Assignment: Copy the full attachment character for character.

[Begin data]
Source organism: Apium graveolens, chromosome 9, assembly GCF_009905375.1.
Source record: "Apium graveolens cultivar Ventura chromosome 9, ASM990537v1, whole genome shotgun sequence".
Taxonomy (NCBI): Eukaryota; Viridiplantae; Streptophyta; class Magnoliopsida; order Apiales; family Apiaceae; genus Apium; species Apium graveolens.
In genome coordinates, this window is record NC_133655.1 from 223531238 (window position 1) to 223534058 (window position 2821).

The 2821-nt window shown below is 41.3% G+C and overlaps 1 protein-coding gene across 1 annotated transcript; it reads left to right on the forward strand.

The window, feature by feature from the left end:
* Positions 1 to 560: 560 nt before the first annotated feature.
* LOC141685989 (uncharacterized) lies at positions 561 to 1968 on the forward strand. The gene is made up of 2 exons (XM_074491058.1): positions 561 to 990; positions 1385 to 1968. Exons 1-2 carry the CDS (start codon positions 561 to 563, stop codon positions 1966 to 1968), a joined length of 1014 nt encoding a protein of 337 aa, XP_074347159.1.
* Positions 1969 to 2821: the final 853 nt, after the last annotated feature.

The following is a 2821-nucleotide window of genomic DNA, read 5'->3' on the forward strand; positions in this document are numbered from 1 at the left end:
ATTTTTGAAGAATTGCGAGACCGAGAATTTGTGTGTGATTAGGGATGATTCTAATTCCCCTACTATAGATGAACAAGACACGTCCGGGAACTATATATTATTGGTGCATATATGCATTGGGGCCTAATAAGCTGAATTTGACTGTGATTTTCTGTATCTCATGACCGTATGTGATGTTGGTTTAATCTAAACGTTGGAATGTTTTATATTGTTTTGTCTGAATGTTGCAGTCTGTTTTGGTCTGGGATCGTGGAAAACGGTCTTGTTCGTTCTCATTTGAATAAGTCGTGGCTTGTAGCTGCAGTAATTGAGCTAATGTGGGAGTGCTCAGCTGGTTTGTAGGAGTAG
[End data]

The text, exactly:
Source organism: Apium graveolens, chromosome 9, assembly GCF_009905375.1.
Source record: "Apium graveolens cultivar Ventura chromosome 9, ASM990537v1, whole genome shotgun sequence".
Taxonomy (NCBI): Eukaryota; Viridiplantae; Streptophyta; class Magnoliopsida; order Apiales; family Apiaceae; genus Apium; species Apium graveolens.
In genome coordinates, this window is record NC_133655.1 from 223531238 (window position 1) to 223534058 (window position 2821).

The 2821-nt window shown below is 41.3% G+C and overlaps 1 protein-coding gene across 1 annotated transcript; it reads left to right on the forward strand.

The window, feature by feature from the left end:
* Positions 1 to 560: 560 nt before the first annotated feature.
* LOC141685989 (uncharacterized) lies at positions 561 to 1968 on the forward strand. The gene is made up of 2 exons (XM_074491058.1): positions 561 to 990; positions 1385 to 1968. Exons 1-2 carry the CDS (start codon positions 561 to 563, stop codon positions 1966 to 1968), a joined length of 1014 nt encoding a protein of 337 aa, XP_074347159.1.
* Positions 1969 to 2821: the final 853 nt, after the last annotated feature.

The following is a 2821-nucleotide window of genomic DNA, read 5'->3' on the forward strand; positions in this document are numbered from 1 at the left end:
ATTTTTGAAGAATTGCGAGACCGAGAATTTGTGTGTGATTAGGGATGATTCTAATTCCCCTACTATAGATGAACAAGACACGTCCGGGAACTATATATTATTGGTGCATATATGCATTGGGGCCTAATAAGCTGAATTTGACTGTGATTTTCTGTATCTCATGACCGTATGTGATGTTGGTTTAATCTAAACGTTGGAATGTTTTATATTGTTTTGTCTGAATGTTGCAGTCTGTTTTGGTCTGGGATCGTGGAAAACGGTCTTGTTCGTTCTCATTTGAATAAGTCGTGGCTTGTAGCTGCAGTAATTGAGCTAATGTGGGAGTGCTCAGCTGGTTTGTAGGAGTAG